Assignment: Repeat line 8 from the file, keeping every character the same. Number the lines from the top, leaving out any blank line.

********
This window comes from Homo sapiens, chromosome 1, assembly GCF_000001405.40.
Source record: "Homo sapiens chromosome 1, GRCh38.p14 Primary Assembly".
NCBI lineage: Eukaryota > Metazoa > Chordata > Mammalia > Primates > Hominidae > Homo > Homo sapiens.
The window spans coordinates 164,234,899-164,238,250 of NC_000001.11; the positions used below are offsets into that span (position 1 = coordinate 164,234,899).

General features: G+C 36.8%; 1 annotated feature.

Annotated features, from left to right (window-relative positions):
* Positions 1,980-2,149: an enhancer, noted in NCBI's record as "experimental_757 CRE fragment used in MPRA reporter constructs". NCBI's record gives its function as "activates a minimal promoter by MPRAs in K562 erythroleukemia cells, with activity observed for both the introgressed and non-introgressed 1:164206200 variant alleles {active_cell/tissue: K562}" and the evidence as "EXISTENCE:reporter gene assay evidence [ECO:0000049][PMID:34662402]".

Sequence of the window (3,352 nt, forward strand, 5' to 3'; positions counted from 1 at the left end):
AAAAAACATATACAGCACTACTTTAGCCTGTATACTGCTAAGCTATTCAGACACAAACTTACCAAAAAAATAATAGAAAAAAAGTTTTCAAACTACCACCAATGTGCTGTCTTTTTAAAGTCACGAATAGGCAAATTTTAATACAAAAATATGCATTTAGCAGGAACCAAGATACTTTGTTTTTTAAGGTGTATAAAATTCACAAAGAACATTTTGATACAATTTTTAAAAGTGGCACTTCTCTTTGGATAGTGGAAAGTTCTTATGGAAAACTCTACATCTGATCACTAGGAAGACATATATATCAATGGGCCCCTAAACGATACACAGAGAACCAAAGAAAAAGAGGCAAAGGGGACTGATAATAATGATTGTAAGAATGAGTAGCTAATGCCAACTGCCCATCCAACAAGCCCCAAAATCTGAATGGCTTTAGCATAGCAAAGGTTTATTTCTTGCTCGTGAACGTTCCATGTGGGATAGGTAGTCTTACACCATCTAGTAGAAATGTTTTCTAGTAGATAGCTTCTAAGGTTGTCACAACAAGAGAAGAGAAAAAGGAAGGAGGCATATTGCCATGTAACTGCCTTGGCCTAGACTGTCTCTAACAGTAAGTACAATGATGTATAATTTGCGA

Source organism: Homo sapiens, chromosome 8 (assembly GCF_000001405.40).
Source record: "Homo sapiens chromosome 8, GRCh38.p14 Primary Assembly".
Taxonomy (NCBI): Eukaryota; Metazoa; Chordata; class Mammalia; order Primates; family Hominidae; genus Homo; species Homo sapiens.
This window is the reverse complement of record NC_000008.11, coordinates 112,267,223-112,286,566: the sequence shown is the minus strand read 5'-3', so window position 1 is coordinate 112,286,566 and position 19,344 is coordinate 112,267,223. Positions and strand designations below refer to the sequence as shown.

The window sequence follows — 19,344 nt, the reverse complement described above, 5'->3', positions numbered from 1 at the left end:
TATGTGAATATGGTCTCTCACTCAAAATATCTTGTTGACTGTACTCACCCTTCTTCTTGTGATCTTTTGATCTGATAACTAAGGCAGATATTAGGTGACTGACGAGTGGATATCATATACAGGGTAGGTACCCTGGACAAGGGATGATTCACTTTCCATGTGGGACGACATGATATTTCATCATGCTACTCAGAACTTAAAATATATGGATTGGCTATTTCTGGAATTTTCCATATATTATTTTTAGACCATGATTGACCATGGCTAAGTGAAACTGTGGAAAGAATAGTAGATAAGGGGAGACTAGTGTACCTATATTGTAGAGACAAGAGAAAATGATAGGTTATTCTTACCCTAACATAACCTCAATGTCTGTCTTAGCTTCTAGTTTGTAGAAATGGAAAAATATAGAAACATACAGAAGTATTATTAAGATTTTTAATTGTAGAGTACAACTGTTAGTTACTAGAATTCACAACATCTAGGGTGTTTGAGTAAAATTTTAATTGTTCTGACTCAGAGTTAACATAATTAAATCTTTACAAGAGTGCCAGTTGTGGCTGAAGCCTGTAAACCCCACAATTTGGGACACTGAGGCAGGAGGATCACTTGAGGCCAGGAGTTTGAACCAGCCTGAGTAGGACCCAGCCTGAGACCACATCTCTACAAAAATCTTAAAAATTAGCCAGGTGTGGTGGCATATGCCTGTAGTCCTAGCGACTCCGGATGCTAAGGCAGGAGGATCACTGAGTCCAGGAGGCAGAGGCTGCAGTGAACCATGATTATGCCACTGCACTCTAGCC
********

Sequence of the window (3,352 nt, forward strand, 5' to 3'; positions counted from 1 at the left end):